Snowblind by Ragnar Jonasson is an Icelandic cosy murder mystery in a small, isolated (snowed in) community.  There’s some good development of different personalities and their relationships but there’s ultimately a blandness to the prose and central character that makes it difficult to recommend.

Link to comment
Share on other sites

I sometimes like to read a short story anthology or collection along with the current novel and this month it was Song of the Mango and Other New Myths by Vida Cruz-Borja.  I absolutely adored this.  The author is Filipino and many of the stories draw from Filipino culture and folklore.  Other stories are more traditional, but often used inverted tropes.  For example, "Chosen Mother", takes the trope of the Chosen One and instead tells the story of the woman chosen to be the mother.  Really, really good.

Also read The House of Always, penultimate book in the five-book Chorus of Dragons by Jenn Lyons.  Pretty decent with a lot of development for several of the characters.  On the other hand, the series storytelling narrative of telling half the story in flashback didn't completely cover the fact that not much actually happens.  Perhaps that's be expected in the bridging volume before the last book.  Will be reading the last book later this year.

Link to comment
Share on other sites

Finished Babel -- well actually skimmed the last 5th of it.  The novel as a novel would have been better reading if about 100 pp. had been cut out.  The plotting and characterization was good, but, and I know this sounds odd -- there was too much of both.  Or more accurately the book kept making the points already made, over and over, which wasn't necessary, and felt rather amateurish.  But it certainly lived up to its title, and gets a lot of credit for that

~~~~~~~

My next novel is Age of Vice (2023) by Deepti Kapoor, a great big gangster-thriller set in Northern India, and particularly, New Delhi.   This novel has received enthusiastic reviews for the most part, though some have said it is 1) too long; 2) melodramatic for the sake of melodrama, and implausible -- but the pace is so fast and the text goes downs so easily one hardly notices  Lee Child is among the pros who have enthusiastically endorsed it, and so has Marlon James.  I do not know if Age of Vice is published in India.  The author lives in Portugal.

 

 

 

Edited by Zorral
Link to comment
Share on other sites

On 1/22/2023 at 12:19 PM, Iskaral Pust said:

And a few more:

The Hunger Of The Gods by John Gwynne is the conclusion of a Norse fantasy duology, heavy on magic in a post-Ragnorak setting.  This wasn’t as good as the first volume, but a decent short series for a seasonal-ish Viking-based fantasy.  Lots of brotherhood, vengeance, loyalty, honor and reputation involved.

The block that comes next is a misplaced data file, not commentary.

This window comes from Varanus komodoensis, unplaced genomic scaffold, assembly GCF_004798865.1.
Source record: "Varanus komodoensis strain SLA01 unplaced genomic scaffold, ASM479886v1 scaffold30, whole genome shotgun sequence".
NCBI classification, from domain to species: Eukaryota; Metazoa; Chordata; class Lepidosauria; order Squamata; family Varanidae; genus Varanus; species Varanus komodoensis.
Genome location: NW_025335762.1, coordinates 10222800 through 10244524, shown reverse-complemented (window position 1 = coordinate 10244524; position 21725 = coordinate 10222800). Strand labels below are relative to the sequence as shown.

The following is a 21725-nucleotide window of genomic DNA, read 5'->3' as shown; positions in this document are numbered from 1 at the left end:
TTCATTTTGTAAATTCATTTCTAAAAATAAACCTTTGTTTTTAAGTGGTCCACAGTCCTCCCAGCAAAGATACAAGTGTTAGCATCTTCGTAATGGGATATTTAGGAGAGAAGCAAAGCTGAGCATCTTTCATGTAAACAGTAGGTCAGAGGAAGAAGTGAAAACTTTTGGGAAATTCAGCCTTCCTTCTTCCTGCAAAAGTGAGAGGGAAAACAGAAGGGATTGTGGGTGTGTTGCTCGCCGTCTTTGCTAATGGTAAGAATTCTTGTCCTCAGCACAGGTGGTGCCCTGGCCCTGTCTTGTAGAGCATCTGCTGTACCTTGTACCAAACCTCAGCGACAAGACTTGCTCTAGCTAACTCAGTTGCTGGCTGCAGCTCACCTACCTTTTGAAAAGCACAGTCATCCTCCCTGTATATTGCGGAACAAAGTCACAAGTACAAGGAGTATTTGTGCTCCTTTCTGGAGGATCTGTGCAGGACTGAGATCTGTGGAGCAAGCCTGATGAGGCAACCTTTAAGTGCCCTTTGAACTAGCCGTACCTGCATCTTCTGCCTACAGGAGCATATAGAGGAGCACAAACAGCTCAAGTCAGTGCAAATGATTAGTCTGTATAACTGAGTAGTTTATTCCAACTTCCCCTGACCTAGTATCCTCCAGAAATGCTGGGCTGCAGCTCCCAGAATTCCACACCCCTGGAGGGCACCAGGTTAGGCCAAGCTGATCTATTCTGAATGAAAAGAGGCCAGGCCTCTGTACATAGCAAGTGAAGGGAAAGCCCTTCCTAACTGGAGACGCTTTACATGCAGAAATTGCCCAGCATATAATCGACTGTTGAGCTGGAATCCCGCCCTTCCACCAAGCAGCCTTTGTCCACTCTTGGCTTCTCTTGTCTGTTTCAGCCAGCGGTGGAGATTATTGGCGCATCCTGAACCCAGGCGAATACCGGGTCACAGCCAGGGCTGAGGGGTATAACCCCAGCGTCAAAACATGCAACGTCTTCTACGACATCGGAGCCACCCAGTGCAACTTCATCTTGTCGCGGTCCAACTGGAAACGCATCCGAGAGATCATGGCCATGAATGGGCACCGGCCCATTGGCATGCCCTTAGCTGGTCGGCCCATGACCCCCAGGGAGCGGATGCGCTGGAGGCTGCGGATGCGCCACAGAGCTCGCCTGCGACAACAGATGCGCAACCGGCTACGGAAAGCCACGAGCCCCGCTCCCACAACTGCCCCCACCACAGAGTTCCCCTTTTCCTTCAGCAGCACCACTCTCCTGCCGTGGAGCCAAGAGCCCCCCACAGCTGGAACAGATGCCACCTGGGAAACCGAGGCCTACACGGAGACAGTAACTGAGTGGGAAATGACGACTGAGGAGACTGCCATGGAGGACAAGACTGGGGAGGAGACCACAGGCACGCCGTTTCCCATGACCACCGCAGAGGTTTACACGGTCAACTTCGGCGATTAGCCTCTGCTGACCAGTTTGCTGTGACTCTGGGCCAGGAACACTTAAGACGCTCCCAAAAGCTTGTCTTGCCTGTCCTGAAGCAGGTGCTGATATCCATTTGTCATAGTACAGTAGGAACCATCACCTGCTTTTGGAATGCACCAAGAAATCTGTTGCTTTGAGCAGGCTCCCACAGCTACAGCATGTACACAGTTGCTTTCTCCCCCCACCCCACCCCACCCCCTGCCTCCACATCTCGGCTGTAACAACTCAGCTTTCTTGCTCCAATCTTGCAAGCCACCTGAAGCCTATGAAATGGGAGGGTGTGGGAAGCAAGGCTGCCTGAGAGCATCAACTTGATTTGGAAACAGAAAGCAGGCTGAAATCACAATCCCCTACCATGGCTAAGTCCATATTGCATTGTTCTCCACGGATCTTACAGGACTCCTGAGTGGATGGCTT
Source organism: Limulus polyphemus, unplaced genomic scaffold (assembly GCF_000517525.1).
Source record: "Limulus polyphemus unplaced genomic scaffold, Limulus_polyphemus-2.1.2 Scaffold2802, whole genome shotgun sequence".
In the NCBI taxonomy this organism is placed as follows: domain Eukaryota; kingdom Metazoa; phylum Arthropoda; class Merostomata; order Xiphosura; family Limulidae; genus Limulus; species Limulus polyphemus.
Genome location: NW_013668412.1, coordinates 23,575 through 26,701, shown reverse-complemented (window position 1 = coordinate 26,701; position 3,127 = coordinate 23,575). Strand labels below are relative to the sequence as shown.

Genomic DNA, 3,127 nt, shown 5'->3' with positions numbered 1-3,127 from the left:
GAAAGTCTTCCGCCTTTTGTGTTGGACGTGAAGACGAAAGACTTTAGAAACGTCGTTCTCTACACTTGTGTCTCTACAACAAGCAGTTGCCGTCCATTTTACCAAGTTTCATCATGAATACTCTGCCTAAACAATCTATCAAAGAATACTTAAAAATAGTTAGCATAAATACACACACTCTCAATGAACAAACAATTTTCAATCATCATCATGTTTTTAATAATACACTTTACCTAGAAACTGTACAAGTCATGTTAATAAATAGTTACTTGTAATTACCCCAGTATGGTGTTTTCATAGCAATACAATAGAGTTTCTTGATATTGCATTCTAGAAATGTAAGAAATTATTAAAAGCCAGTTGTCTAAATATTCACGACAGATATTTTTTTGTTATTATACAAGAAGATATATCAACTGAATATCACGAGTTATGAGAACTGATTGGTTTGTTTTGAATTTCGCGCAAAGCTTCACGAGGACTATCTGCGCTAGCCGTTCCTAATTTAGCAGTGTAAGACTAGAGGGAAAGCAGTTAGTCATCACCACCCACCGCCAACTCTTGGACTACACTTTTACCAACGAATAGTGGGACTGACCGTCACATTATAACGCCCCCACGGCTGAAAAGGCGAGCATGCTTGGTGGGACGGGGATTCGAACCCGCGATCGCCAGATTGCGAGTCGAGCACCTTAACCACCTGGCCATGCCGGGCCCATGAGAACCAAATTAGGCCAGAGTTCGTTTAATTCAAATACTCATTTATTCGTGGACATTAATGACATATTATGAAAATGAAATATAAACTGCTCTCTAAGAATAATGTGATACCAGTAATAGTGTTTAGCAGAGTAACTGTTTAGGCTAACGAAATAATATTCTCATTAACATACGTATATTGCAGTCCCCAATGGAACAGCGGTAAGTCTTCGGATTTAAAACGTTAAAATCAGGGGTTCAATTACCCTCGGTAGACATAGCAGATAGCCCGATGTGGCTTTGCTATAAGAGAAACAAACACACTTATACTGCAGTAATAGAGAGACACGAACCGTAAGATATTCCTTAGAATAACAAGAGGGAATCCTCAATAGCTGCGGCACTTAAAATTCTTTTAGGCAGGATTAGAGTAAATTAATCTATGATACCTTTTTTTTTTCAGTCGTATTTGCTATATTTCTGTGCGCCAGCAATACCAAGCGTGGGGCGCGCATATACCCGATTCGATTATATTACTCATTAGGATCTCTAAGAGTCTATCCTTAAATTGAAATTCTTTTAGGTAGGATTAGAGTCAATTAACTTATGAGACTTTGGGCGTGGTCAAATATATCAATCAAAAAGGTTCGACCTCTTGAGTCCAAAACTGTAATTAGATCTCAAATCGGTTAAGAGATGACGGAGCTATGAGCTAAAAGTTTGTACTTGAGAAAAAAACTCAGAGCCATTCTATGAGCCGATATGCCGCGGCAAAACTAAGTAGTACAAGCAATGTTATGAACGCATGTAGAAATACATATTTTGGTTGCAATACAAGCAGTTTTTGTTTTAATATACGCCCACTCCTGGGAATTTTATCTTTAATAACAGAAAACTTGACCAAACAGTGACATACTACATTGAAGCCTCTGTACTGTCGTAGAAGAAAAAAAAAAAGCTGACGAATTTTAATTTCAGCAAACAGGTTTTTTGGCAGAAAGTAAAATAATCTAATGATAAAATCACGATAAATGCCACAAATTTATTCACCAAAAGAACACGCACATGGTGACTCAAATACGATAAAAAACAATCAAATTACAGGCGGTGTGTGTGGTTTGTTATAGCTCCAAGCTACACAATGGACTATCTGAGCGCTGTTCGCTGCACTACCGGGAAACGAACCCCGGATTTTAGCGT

Also liked the first one better - second was a little too much unrealistic situations where our protagonists win, and generally felt repetitive and less inspired. I think there's at least one more coming. 

Link to comment
Share on other sites

On 1/22/2023 at 6:24 PM, Zorral said:

Finished Babel -- well actually skimmed the last 5th of it.  The novel as a novel would have been better reading if about 100 pp. had been cut out.  The plotting and characterization was good, but, and I know this sounds odd -- there was too much of both.  Or more accurately the book kept making the points already made, over and over, which wasn't necessary, and felt rather amateurish.  But it certainly lived up to its title, and gets a lot of credit for that

~~~~~~~

My next novel is Age of Vice (2023) by Deepti Kapoor, a great big gangster-thriller set in Northern India, and particularly, New Delhi.   This novel has received enthusiastic reviews for the most part, though some have said it is 1) too long; 2) melodramatic for the sake of melodrama, and implausible -- but the pace is so fast and the text goes downs so easily one hardly notices  Lee Child is among the pros who have enthusiastically endorsed it, and so has Marlon James.  I do not know if Age of Vice is published in India.  The author lives in Portugal.

It is published in India (virtually all Indian/Indian-origin authors are, and usually more cheaply). 

I think your decision to skim the last 1/5 of Babel was wise. 

Not sure why a novel living up to its (sub)title is a good thing when the subtitle proclaims (unironically) that violence is a necessity.  The world has never exactly lacked violence as a feature.  

Link to comment
Share on other sites

I

34 minutes ago, Gaston de Foix said:

Not sure why a novel living up